It is difficult to know what positive changes might be just around the corner, but at this moment the media deficits in many communities are consequential.

Newspapers are innovating rapidly and reaching new audiences through digital platforms but most are operating with smaller reporting staffs, and as a result are often offering less in-depth coverage of critical topics such as health, education and local government.

Many local TV news broadcasts remain excellent, and, on average, they actually produce more hours of news than a few years ago—but too few are investing in more reporting on critical local issues and some have cut back staff.

Beyond that, a minority are exhibiting alarming tendencies to allow advertisers to dictate content. In most communities, commercial radio, cable, and satellite play a small role in reporting local news. Public TV does little local programming; public radio makes an effort to contribute but has limited resources.

Most important, too few Internet-native local news operations have so far gained sufficient traction financially to make enough of an impact.

On close inspection, some aspects of the modern media landscape may seem surprising:

* An abundance of media outlets does not translate into an abundance of reporting. In many communities, there are now more outlets, but less local accountability reporting.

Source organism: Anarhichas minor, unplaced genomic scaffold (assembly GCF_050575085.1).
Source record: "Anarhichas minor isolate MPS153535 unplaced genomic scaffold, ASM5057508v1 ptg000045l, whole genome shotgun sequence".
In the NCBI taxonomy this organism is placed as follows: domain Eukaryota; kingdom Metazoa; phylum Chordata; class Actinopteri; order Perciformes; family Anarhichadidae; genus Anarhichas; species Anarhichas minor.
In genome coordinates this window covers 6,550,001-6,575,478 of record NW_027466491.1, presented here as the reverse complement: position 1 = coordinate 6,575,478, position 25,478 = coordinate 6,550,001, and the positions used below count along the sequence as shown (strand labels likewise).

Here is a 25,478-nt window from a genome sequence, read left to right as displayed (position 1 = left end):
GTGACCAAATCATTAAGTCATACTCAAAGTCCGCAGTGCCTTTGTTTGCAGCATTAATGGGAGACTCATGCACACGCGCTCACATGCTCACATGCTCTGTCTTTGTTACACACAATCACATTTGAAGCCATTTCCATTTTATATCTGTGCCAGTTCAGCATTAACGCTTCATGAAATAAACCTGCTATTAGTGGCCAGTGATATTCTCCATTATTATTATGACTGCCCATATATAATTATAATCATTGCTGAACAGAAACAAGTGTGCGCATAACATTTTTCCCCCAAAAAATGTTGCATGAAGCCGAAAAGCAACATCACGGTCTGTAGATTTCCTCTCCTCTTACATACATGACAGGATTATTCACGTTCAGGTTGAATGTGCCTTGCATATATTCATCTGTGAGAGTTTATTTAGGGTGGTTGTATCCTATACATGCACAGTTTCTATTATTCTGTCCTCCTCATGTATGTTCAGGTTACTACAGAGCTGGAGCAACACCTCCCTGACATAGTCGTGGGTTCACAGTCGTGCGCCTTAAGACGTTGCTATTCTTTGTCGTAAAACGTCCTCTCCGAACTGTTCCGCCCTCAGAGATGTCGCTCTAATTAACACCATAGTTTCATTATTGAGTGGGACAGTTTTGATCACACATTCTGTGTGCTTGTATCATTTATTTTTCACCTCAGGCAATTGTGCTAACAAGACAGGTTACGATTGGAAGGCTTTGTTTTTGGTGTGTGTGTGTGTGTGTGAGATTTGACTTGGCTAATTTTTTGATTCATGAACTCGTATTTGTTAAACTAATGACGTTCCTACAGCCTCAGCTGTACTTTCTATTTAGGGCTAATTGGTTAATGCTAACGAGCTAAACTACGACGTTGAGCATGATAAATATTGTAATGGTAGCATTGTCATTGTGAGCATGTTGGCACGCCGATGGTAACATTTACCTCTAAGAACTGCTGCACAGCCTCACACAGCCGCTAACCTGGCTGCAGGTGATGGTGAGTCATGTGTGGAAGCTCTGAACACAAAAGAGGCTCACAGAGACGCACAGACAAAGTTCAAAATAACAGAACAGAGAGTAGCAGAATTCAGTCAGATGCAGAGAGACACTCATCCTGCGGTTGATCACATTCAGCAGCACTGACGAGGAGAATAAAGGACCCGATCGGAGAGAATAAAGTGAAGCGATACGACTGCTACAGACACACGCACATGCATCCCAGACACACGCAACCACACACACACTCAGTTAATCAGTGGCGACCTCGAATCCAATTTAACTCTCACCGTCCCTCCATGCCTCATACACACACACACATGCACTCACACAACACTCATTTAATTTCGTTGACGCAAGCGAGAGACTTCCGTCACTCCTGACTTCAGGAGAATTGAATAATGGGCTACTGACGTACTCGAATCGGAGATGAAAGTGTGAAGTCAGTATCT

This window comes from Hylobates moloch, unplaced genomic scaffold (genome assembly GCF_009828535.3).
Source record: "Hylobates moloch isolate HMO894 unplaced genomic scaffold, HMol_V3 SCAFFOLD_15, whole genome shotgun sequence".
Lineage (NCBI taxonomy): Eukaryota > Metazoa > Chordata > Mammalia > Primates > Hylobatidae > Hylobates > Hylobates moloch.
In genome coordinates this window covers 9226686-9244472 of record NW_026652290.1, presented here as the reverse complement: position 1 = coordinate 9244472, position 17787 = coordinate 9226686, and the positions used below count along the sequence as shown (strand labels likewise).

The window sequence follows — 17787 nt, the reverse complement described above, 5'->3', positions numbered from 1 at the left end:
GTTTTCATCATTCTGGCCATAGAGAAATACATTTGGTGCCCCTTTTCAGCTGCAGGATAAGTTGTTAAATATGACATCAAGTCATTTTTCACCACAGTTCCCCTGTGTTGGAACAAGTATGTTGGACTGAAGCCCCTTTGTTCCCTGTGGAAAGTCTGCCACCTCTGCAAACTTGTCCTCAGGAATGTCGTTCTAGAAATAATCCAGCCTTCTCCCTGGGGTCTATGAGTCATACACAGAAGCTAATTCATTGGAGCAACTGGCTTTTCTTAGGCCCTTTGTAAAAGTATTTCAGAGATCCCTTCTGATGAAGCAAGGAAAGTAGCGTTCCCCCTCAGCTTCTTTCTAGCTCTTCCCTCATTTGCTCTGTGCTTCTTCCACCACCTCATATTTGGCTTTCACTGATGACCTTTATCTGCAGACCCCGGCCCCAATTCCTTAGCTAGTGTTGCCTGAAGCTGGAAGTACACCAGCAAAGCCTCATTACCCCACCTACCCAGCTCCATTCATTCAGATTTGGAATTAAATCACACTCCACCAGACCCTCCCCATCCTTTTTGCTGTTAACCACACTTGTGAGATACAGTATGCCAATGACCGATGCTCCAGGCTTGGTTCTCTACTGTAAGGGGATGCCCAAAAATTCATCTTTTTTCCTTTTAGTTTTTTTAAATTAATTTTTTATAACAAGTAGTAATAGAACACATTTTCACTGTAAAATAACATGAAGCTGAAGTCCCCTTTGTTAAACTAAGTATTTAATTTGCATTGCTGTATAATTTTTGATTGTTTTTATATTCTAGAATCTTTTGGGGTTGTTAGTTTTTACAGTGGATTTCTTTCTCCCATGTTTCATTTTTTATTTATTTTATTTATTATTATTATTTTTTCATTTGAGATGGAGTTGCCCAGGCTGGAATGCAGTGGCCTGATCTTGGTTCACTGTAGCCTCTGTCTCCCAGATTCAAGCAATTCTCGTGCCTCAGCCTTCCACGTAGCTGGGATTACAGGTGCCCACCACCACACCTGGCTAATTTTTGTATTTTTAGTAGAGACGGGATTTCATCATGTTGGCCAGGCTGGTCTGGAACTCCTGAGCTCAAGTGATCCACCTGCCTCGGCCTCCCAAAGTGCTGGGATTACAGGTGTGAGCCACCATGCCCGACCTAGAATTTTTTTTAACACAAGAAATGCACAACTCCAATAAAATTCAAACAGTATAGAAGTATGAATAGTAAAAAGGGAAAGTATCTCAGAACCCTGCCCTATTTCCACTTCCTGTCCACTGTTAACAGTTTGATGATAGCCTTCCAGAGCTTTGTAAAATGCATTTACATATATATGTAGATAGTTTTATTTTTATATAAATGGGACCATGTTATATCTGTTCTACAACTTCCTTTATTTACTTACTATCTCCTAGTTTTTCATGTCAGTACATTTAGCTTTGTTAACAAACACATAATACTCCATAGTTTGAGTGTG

* While digital technology has empowered people in many ways, the concurrent decline in local reporting has, in other cases, shifted power away from citizens to government and other powerful institutions, which can more often set the news agenda.

* Far from being nearly-extinct dinosaurs, the traditional media players — TV stations and newspapers — have emerged as the largest providers of local news online.

* The nonprofit media sector has become far more varied, and important, than ever before. It now includes state public affairs networks, wikis, local news websites, organizations producing investigative reporting, and journalism schools as well as low-power FM stations, traditional public radio and TV, educational shows on satellite TV, and public access channels. Most of the players neither receive, nor seek, government funds.